Deb Brandon: Living in Radiant Color


I told myself I did it for others, to help those who have struggled like me. I thought I was being honest with myself when I admitted that it was also because of my own experience. But deep down inside,I didn’t really believe it I believed that it–really, I was being altruistic. It made me feel good about myself.
When I mentioned the tattoo to Dr. A., my psychiatrist, she commended me—it would probably help others who’ve thought of suicide connect with me and realize they aren’t alone. It would be a conversation starter.
In response to her question about the location of my tattoo, I proudly rolled up the right leg of my jeans to expose my calf. But as I did so, I felt a twinge of doubt enter my mind.
Dr. A. verbalized my thought. “But that’s not really visible.”
There were several reasons I’d chosen to position the semicolon on my right calf. I wanted it to cover my old tattoo from when I was a teenager, a faded, unfinished, hand-done, blurry plant of sorts. I bore that smudge of a tattoo for years. And now, finally, I put it behind me, a crisp, distinct, semicolon tattoo covering most of it. Also, I wore shorts to the tattoo parlor—it was hot summer’s day and I it would be easier for the tattoo artist.
But this past week, I wore my jeans, and my tattoo, my conversation starter, was hidden from plain sight. Were the old tattoo and the weather the true reasons for the placement of the semicolon? Hadn’t I originally thought to position it on my wrist? Why did I change my mind?
Could it be that this tattoo was more for me, a symbol of my issues with suicide ideation? To remind me to stay away from the abyss? Rather than for the world to see and question?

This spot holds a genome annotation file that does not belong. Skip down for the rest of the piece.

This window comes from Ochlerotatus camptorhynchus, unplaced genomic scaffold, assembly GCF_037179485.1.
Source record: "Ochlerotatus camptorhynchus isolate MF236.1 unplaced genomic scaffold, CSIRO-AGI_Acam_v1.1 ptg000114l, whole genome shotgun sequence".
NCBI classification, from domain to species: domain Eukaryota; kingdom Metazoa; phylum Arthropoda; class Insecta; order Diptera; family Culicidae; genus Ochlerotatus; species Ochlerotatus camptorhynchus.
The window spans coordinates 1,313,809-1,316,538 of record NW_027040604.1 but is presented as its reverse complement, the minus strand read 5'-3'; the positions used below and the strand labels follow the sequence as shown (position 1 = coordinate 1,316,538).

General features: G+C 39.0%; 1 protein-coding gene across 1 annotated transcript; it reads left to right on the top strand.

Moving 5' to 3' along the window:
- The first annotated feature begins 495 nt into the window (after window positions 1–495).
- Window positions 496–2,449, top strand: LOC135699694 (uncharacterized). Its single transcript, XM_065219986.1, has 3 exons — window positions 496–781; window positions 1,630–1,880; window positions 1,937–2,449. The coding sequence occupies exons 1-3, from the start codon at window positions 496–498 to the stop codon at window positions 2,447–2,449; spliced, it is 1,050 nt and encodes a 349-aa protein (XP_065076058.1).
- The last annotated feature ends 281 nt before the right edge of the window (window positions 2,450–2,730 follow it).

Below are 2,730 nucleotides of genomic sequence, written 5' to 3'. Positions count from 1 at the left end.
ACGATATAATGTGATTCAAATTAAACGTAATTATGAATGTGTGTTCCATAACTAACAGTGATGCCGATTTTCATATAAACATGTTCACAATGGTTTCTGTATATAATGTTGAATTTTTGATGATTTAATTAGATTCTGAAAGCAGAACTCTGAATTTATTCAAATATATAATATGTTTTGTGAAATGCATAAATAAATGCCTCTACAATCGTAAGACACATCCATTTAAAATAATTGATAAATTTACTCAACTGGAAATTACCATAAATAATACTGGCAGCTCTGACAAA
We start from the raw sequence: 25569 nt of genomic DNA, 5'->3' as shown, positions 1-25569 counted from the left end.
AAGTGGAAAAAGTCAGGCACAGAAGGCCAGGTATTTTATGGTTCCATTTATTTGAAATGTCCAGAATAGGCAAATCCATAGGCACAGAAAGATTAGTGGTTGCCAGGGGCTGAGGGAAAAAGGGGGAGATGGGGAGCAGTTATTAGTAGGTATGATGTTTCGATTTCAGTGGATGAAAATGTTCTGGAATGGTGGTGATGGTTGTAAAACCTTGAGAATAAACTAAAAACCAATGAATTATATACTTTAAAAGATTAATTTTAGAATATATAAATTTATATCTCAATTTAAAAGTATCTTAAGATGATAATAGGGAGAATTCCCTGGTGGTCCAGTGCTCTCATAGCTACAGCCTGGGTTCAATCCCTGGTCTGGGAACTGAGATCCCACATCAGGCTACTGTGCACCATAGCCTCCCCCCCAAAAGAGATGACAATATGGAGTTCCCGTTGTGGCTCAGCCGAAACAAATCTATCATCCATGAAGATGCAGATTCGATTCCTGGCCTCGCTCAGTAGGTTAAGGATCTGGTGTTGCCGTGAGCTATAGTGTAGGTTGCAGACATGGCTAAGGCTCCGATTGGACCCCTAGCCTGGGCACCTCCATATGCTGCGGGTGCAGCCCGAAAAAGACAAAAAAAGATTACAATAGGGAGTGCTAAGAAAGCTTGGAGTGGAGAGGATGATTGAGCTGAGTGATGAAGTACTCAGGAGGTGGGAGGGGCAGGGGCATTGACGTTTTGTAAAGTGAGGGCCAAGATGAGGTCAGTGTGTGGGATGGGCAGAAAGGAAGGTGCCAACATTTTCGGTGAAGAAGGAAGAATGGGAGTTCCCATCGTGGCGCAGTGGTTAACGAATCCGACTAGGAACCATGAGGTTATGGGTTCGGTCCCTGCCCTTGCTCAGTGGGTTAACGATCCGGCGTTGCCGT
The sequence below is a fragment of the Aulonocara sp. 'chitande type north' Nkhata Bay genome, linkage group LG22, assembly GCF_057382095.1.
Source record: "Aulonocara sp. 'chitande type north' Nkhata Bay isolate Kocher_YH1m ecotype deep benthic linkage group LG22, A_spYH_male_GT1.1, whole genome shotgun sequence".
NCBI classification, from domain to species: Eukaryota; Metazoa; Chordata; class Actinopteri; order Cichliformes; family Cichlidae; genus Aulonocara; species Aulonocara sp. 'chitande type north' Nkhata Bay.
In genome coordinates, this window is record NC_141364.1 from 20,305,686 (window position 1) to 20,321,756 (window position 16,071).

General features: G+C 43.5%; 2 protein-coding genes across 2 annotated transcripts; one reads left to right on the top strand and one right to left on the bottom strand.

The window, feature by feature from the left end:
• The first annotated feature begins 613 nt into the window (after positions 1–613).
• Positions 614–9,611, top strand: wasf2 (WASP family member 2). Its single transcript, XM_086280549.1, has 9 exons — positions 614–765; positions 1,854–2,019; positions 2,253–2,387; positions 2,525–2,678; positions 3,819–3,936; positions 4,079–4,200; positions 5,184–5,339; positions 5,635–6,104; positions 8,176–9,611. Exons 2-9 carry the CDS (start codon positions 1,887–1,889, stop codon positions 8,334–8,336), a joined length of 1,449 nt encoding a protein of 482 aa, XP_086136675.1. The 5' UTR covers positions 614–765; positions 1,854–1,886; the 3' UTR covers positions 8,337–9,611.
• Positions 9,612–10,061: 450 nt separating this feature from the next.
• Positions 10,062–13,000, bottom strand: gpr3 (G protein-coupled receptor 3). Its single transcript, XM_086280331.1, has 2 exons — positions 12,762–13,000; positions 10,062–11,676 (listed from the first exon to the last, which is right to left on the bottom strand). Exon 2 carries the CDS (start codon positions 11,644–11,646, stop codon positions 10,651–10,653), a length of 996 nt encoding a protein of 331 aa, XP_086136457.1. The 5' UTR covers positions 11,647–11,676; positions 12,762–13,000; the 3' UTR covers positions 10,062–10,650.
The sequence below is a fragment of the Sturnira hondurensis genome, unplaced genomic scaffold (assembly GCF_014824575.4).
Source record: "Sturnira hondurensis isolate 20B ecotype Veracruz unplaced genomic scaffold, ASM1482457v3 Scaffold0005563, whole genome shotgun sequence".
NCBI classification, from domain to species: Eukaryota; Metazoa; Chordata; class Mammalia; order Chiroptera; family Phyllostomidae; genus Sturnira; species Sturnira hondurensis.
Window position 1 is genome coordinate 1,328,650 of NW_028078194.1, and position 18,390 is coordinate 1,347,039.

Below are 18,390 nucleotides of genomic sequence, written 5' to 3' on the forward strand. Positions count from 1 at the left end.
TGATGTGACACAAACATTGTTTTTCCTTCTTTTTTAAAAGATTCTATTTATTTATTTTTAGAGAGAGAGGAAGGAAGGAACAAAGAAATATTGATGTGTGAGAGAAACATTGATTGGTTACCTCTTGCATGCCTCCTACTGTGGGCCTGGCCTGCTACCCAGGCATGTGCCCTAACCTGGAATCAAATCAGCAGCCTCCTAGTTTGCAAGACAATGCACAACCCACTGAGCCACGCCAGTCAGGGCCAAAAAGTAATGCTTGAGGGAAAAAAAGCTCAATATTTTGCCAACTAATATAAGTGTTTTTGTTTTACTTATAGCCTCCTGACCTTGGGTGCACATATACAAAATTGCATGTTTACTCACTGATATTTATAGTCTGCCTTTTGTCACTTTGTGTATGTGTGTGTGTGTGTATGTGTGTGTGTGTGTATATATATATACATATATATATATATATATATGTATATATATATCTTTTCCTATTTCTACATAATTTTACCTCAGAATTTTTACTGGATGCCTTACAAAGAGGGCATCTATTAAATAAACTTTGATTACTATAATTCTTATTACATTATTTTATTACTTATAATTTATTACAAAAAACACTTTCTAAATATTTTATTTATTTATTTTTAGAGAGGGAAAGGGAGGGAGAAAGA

I know, from past experience, that there is a high probability that I still have struggles with thoughts of suicide ahead of me. I suffer from severe depression and am dependent on meds to manage it–meds lose effectiveness and life happens.
For several years, I believed I didn’t have it in me to take my own life. I told Cindy and my therapist “Well, yes, I’ve thought of suicide, but I don’t have it in me.”
Finally, a couple of years later, when writing about my thoughts of suicide, I came to realize that there were no guarantees.
The exchange with Dr. A. made me rethink the state of my mental health. Until now, I only saw killing myself as a remote possibility . Now, I know that the chance I will slip over the edge is very real. And given the right set of circumstances, or the wrong ones… I’d be able to end my life. And I know exactly how I would go about it.
Now I know that the semicolon is for me, much more so than I realized.
But, I do want to help my comrades in arms. I want them to see it and realize they are not alone, that it’s okay to talk about it. And maybe, I will actually help someone to step away from the edge.
I also want people to ask me about it, people who have never thought of suicide. I want to reach those who think suicide is a cowardly and selfish act, to those who judge and stigmatize, feeding the shame associated with it.
Suicide should not be a taboo subject. It should be discussed, in the open. Otherwise how can we possibly learn how to give hope to the hopeless.
There is another tattoo in my future, the very near future—another semicolon in a visible location. Not on my forehead, perhaps on my arm.